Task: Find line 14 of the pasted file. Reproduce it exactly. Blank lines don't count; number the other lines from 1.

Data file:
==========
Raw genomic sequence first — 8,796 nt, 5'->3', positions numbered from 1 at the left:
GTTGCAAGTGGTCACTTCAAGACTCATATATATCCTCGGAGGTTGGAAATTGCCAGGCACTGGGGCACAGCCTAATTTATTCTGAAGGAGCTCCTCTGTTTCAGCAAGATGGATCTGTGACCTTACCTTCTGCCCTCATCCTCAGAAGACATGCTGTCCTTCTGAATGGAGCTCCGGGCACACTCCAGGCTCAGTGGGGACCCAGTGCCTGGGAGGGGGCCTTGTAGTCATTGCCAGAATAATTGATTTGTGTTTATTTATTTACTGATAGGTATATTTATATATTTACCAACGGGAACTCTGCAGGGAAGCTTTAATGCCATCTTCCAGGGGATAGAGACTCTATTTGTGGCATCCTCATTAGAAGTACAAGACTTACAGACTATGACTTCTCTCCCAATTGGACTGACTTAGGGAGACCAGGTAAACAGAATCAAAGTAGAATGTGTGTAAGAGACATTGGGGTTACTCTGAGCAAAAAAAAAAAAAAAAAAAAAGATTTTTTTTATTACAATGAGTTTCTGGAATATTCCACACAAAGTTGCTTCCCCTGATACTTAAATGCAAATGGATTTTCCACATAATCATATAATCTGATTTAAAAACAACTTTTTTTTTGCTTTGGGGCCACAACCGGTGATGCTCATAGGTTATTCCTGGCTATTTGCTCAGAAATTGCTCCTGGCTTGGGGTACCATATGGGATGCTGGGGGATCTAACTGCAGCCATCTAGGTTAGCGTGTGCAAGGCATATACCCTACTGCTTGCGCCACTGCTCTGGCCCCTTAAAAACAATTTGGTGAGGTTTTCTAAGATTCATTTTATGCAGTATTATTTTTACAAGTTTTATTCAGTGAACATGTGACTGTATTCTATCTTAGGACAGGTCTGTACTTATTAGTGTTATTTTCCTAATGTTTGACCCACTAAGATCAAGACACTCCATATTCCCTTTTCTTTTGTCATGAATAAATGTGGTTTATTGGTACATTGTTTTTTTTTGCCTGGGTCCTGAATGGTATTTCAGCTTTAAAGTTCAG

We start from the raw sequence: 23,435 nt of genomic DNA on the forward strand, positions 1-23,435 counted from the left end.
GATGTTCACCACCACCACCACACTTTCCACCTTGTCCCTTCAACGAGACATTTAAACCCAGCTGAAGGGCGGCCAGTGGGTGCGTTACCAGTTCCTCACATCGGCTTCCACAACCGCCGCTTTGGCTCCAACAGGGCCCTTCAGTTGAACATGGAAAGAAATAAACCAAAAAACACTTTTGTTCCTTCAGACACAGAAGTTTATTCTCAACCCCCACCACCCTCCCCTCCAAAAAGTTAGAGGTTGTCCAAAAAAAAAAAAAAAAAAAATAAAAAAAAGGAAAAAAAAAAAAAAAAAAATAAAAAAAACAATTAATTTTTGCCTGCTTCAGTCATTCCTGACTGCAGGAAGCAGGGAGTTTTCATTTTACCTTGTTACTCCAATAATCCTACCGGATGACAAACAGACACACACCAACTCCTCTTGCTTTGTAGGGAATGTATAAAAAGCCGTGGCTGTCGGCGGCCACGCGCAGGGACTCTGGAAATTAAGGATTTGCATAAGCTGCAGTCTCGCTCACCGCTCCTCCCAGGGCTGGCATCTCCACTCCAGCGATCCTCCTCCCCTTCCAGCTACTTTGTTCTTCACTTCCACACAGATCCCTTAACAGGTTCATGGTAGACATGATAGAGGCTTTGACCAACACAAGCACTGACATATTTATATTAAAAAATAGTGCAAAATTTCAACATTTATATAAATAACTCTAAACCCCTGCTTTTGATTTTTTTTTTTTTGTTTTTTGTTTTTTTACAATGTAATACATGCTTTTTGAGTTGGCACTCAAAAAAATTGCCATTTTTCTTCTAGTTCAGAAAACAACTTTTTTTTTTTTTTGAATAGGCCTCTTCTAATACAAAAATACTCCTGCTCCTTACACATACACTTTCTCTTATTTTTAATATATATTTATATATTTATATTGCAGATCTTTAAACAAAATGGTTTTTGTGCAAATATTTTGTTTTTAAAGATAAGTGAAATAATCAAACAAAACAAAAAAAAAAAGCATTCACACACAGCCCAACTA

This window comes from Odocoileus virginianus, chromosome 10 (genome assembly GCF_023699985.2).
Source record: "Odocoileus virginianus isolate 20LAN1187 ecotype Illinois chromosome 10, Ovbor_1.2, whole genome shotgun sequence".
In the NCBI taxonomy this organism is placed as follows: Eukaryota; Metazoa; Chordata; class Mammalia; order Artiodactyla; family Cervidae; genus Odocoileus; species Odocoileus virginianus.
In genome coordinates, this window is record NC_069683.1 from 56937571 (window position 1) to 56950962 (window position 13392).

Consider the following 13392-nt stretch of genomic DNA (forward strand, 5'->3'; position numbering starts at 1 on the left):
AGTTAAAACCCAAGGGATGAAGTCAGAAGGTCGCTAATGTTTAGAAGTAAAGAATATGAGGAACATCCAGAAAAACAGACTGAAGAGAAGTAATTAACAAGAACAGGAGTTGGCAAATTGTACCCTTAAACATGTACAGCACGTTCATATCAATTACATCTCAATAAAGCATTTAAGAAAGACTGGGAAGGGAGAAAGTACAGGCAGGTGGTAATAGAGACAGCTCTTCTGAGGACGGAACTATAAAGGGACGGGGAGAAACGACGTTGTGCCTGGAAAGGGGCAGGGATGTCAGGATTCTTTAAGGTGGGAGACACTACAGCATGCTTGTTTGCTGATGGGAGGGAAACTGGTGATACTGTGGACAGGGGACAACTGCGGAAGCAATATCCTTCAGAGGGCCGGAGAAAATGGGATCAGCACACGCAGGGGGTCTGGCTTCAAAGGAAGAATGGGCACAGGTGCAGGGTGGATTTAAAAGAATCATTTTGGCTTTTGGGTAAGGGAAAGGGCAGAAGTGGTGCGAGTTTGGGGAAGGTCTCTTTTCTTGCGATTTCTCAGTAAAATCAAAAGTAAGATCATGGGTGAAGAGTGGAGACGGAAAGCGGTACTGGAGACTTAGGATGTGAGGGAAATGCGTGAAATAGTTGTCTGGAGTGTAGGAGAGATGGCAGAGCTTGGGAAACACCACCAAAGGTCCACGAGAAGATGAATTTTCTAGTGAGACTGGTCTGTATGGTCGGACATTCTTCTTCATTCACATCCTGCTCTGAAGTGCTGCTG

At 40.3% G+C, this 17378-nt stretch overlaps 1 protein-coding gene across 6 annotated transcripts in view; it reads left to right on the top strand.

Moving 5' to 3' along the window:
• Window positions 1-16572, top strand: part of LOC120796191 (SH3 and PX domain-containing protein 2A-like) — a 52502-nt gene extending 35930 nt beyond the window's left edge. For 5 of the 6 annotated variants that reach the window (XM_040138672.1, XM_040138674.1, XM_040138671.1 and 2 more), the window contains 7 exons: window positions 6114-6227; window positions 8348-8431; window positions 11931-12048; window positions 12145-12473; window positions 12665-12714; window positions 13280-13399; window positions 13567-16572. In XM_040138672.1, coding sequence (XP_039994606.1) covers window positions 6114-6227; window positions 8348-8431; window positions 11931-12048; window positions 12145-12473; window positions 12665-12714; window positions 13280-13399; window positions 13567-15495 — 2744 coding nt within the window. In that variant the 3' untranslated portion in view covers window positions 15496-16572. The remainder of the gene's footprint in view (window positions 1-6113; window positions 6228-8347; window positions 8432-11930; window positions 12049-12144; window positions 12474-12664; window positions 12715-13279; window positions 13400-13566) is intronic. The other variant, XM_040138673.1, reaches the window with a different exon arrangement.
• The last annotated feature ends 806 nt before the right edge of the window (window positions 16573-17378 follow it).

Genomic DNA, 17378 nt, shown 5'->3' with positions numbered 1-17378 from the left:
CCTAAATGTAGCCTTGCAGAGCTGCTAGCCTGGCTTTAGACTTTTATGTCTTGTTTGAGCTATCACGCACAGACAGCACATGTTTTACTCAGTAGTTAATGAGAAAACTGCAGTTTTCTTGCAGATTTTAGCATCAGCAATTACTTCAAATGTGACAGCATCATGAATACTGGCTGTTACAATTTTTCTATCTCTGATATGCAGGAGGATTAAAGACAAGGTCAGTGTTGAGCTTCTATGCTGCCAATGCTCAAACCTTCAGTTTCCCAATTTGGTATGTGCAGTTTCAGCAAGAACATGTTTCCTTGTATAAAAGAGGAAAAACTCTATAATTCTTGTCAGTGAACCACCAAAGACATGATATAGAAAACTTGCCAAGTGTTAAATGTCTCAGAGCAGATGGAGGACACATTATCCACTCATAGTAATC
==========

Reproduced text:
• The last annotated feature ends 806 nt before the right edge of the window (window positions 16573-17378 follow it).